The Trouble with Spring
The second of 2019’s seasonal half marathons – Spring – enjoyed the same glorious weather that we’d enjoyed on the freakishly warm Winter event. Conditions were pretty much faultless with wall-to-wall sunshine, perfect temperatures and barely a breath of wind.
I’d like to claim responsibility for arranging the benign conditions, but I doubt you’d believe I have that much influence. What’s more, if you’re a regular reader of this blog, you might recall that recently I’ve claimed that hailstorms on runs are character building and provide a certain degree of ‘bite’ which makes a trail run more satisfying. I do have a tendency to talk nonsense. I try to rein it in, but sometimes it gets away from me.
For ‘Spring’, we moved to Limestone Country, abandoning the peat and clay, swapping the cloughs and dells for rocky outcrops and winding woodland paths. It was hard enough to find a puddle, let alone leap into one, and the muck quotient was – for a mud-lark like me – disappointingly low. But what a treat for the eyes! Views across Morecambe Bay, the blue smudges of the Howgills, a snow-dusted Lakeland peak. And, on a much smaller scale, the woodland flowers, the profusion of mosses, delicate blossoms on still-bare trees. Hawthorns with buds no longer able to contain the fresh green leaves within.
Bless them, the birds sang all the way around our 13-mile route. Bees were making themselves busy in a sunny corner by a stile. New lambs stretched out on a grassy bank and dozed. Cattle were placid, feeling the welcome warmth of the sun. A cloud of gnats had emerged and was having a party. Everywhere you turned there was something celebrating the return of spring. Pond skaters did their tricks. A lime-green butterfly danced across a sheltered meadow. The gorse was dressed in rich egg-yolk yellow. Fields of ryegrass shone.
That’s the trouble with spring: it’s too bloomin’ gorgeous, a riot of hope and optimism that bursts out of its box and shouts, “Look at me! I’m brilliant!” It’s a trick that can be very distracting when you’re trying not to trip over tree roots or trying to recall what you learned in school geology lessons about how limestone pavement is formed.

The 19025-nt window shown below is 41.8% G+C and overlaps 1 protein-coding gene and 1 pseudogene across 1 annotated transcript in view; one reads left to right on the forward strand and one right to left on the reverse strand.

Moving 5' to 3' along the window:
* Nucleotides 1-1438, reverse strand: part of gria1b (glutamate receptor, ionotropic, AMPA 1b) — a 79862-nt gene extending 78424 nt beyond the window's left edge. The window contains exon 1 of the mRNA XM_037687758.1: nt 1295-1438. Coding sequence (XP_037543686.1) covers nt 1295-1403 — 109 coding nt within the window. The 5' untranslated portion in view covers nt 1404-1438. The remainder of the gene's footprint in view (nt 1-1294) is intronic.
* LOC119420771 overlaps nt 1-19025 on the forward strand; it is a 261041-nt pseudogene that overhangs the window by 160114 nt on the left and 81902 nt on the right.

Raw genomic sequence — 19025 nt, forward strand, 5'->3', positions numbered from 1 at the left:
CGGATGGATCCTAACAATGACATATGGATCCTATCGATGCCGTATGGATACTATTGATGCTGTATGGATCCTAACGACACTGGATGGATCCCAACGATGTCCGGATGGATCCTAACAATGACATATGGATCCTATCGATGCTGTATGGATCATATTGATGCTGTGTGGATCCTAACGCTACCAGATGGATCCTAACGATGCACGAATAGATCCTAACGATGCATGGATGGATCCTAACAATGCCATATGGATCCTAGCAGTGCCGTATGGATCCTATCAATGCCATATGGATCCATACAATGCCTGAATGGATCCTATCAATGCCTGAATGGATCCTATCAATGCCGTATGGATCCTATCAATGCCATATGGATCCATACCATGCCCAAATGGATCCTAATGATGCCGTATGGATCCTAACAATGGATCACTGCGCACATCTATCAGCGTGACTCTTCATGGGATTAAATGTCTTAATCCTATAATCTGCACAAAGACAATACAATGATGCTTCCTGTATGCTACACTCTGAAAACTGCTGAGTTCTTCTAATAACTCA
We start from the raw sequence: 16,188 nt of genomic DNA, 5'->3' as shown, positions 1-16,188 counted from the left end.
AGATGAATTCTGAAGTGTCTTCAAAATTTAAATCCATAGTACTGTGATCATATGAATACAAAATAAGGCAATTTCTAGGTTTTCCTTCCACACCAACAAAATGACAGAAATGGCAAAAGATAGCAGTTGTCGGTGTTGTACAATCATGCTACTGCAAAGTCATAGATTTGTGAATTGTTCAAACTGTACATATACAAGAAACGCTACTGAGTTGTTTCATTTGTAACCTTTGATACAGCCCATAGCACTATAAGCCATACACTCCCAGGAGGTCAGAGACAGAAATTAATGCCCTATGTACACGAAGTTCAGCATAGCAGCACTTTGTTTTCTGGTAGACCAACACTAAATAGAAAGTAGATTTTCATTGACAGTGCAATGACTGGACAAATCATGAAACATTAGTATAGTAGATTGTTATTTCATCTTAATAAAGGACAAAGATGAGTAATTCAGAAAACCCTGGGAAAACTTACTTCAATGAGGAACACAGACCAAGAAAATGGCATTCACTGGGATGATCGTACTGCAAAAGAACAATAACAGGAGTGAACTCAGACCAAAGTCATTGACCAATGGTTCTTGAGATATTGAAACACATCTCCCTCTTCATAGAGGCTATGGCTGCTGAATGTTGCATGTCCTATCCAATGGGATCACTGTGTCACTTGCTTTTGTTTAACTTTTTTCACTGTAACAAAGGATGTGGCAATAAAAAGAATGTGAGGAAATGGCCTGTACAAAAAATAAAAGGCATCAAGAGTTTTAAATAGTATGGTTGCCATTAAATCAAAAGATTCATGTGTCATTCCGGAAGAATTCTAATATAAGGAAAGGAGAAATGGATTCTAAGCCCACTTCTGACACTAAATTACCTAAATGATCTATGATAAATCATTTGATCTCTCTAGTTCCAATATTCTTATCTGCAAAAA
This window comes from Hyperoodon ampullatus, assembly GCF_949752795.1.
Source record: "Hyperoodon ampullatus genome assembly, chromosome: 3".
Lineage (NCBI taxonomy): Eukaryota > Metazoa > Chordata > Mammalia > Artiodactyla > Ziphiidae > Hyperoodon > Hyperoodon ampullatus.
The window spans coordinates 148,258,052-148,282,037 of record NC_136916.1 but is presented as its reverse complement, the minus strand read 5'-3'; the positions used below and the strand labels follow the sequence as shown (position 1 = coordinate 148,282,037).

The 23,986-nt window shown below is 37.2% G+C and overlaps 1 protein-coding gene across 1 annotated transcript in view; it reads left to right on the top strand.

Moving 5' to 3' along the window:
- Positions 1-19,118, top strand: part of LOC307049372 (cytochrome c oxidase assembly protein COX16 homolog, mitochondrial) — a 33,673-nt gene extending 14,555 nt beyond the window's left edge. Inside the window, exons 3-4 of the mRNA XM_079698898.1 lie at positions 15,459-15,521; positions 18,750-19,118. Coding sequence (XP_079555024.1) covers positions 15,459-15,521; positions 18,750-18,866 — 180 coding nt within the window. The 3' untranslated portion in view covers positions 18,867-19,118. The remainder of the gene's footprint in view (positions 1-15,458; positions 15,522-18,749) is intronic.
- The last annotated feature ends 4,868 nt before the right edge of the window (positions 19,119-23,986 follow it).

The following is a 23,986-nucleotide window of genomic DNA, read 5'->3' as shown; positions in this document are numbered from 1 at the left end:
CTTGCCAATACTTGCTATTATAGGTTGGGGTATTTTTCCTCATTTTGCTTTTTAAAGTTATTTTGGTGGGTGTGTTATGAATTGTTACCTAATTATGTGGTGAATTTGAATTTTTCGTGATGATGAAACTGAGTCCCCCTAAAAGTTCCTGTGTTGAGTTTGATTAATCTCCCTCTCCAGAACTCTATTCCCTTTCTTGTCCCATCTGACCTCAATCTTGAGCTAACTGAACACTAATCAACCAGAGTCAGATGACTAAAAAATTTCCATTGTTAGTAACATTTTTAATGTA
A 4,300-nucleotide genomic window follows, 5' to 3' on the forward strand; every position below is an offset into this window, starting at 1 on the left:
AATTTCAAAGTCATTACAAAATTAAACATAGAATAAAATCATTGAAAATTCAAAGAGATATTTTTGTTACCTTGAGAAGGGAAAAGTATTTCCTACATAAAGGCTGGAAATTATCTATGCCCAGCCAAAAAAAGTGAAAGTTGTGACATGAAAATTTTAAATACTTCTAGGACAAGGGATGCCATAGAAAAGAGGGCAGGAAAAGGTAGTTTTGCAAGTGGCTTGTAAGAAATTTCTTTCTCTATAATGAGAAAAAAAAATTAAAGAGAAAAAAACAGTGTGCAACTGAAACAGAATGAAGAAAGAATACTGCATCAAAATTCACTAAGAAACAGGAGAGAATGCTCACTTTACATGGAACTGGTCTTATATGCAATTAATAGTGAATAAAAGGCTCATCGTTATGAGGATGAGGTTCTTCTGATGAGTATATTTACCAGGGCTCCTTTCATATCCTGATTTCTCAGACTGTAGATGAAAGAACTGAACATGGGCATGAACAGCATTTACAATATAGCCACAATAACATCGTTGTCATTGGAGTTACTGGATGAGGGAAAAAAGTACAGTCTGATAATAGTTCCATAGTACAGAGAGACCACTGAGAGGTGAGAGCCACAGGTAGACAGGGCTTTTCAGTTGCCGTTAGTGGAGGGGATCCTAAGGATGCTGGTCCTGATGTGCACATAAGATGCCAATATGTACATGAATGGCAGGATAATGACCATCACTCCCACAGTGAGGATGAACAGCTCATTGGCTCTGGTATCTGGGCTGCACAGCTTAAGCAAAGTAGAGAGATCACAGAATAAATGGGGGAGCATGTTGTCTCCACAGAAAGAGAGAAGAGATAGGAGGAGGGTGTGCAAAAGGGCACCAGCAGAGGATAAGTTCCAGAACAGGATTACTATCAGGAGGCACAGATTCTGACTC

But I digress. We were on a run, and that’s what I ought to be writing about. So, here goes:
At about 9 am on a gorgeous spring morning, we set out from the charming village of Silverdale to complete an anti-clockwise route, encompassing a mixture of terrain with a total mileage equivalent to the half-marathon distance. Our runners enjoyed splendid views across to Grange-over-Sands and the impressive flank of Arnside Knott. We crossed several sturdy bridges and followed farm tracks and footpaths out towards Hazelslack, before climbing up through the woods to the well-known Fairy Steps …
You know, I can’t do it. I can’t because spring got in the way and filled my head with a jumble of images. From this route, I’m taking home more than a series of left-at-the-bridge-and-up-the-hill memories. I’ll remember the way the remains of Arnside Tower had been colonised by scrubby trees and the enticing clear water filling the arrow-straight drainage channels that cut through pancake-flat fields. I’ll remember the jokes about alligators and the flying squirrel that almost came to grief. I’ll have in my head the scents of wild garlic and the coconut odour of that prickly gorse. I’ll think about the strange globular fungus that peppered a fallen tree, and I’ll smile at the sheer exuberance of our downhill sprint towards Slack Head.
I’ll be thinking about slabs of limestone standing in pairs to make the narrowest of stiles. The scrambling sections and the lads bouldering in Trowbarrow Quarry will remind me of other adventures, and I’ll be able to see, feel and marvel at the smooth polish that passing feet can produce on a rock that looks so solid and so permanent.
Perhaps I’ll reflect on the diversity of the landscape. The wetland reserve of Leighton Moss, with its dense blonde reed-beds standing just across the road from the manicured greens of a golf course. I’ll tell people about the wonderful steel karabiner-shaped gate and the seatless bench that was about to be restored. I might, if I’m feeling particularly rotten, mention the chocolate milkshake and the cheese-and-pickle topped hand-made pork pie, served by the lovely team at The Blossom Bird Coffee Shop.
And that’s the thing. I could describe the route, but if you were to head up to this lovely corner of the world and try to run the exact same way, your experience wouldn’t be the same as mine. A run isn’t something you can package and make consistent, because it comprises far more than the places you go and the miles you log.
A good run is the people you’re with, the laughs you have, the vibe. It’s the walls you clamber across and every little thing that catches your eye. It’s the smile you get when you hold open a gate. It’s the way you feel when you glimpse the light reflecting off the distant sea. It’s the smell of a farmyard, the sound of your feet and the way the flat white you order afterwards is served with a perfect leaf on the top.